First shipment of grain from Ukraine since the war to arrive in Ireland today

The very first shipment of grain to Ireland, from Ukraine since its invasion by Russia last February, is due to arrive at the port of Foynes in County Limerick on Saturday.

The Panamanian-flagged NAVI STAR left the port of Odessa on August 5 carrying 33,000 tonnes of grain destined for Irish farmers for animal feed on first commercial voyages out of Ukraine as part of a UN-backed deal lifting Russia’s blockade of the Black Sea.

Two other ships that left the Ukrainian port of Chornmorsk were bound for Britain and Turkey, with 24,000 tonnes of grain between them.

Sailing the Navi Star to Ireland on behalf of Cork-based grain and feed company R&H Hall is seen as a positive step for the global grain supply chain which has been in crisis because of the war,

Welcoming the cargo ship to Foynes, Ukraine’s Ambassador to Ireland, Larysa Gerasko, said she was “pleased that Ireland is among the first countries to receive Ukrainian maize by sea, as Ireland strongly supports the Ukraine and is a true friend of the Ukrainian people”.

Ms Gerasko said Ireland had taken ‘extraordinary steps to provide safe haven for our nationals fleeing war, and this shipment of 33,000 tonnes of maize will lift the burden of uncertainty from Irish farmers – they are waiting for food of their kettle since the beginning of the full-scale war launched by Russia against my country”.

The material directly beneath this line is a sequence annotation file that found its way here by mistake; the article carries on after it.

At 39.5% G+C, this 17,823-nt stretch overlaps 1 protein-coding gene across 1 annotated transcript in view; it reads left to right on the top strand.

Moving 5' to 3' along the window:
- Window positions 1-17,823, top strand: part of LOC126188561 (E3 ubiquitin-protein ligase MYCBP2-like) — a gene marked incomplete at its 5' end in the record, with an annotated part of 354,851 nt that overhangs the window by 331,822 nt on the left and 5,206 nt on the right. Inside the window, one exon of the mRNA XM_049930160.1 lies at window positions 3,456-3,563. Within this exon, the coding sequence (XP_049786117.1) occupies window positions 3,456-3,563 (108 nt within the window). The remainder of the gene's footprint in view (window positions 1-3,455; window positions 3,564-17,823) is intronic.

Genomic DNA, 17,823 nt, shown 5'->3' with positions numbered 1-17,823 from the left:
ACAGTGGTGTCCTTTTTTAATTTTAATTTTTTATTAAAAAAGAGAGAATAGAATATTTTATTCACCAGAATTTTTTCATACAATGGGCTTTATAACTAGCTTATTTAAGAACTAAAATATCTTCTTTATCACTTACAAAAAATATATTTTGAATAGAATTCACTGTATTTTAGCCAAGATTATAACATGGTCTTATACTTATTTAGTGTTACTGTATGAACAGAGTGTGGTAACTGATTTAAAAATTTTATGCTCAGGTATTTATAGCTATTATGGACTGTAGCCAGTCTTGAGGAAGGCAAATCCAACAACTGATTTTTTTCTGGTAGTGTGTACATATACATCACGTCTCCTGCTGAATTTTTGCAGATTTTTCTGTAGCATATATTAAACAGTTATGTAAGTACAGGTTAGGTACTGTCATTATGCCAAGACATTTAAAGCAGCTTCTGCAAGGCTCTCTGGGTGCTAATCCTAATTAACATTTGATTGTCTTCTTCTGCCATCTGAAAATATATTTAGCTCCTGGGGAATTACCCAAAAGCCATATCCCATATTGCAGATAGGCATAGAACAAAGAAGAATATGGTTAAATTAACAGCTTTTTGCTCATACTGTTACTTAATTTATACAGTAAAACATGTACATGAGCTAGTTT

The Ukrainian ambassador said the resumption of agricultural exports from Ukraine, since August 1, had already “contributed significantly to lower (world) food prices, by 8.6% in July compared to June and 14.5% in August”, and “would also help mitigate the negative effect of the war on the Ukrainian economy”.

She maintained that Ukraine would fulfill “all its obligations” under the Black Sea Grains Initiative, but stressed that global food security would only be maintained “if Russia also abides by the provisions of initiative”.

The Ukrainian Embassy in Dublin said Russia had already committed “food terrorism” by “deliberately destroying our agricultural infrastructure and stealing Ukrainian grain and agricultural machinery”.

“Russian troops’ missile strikes damaged and destroyed many farms, food and seed stocks, silos, warehouses, oil depots,” he added.

Former defense minister Willie O’Dea said he was ‘pleased that the deal allowing grain exports to leave Ukraine is still in place’ and he said he hoped it could mark the “beginning” of a possible peace agreement in Ukraine.

“For months, grain supplies were stuck in Ukrainian ports, and they couldn’t get out, and maybe (that) means it’s possible, the reality of a peace agreement “said Limerick Fianna Fáil TD.

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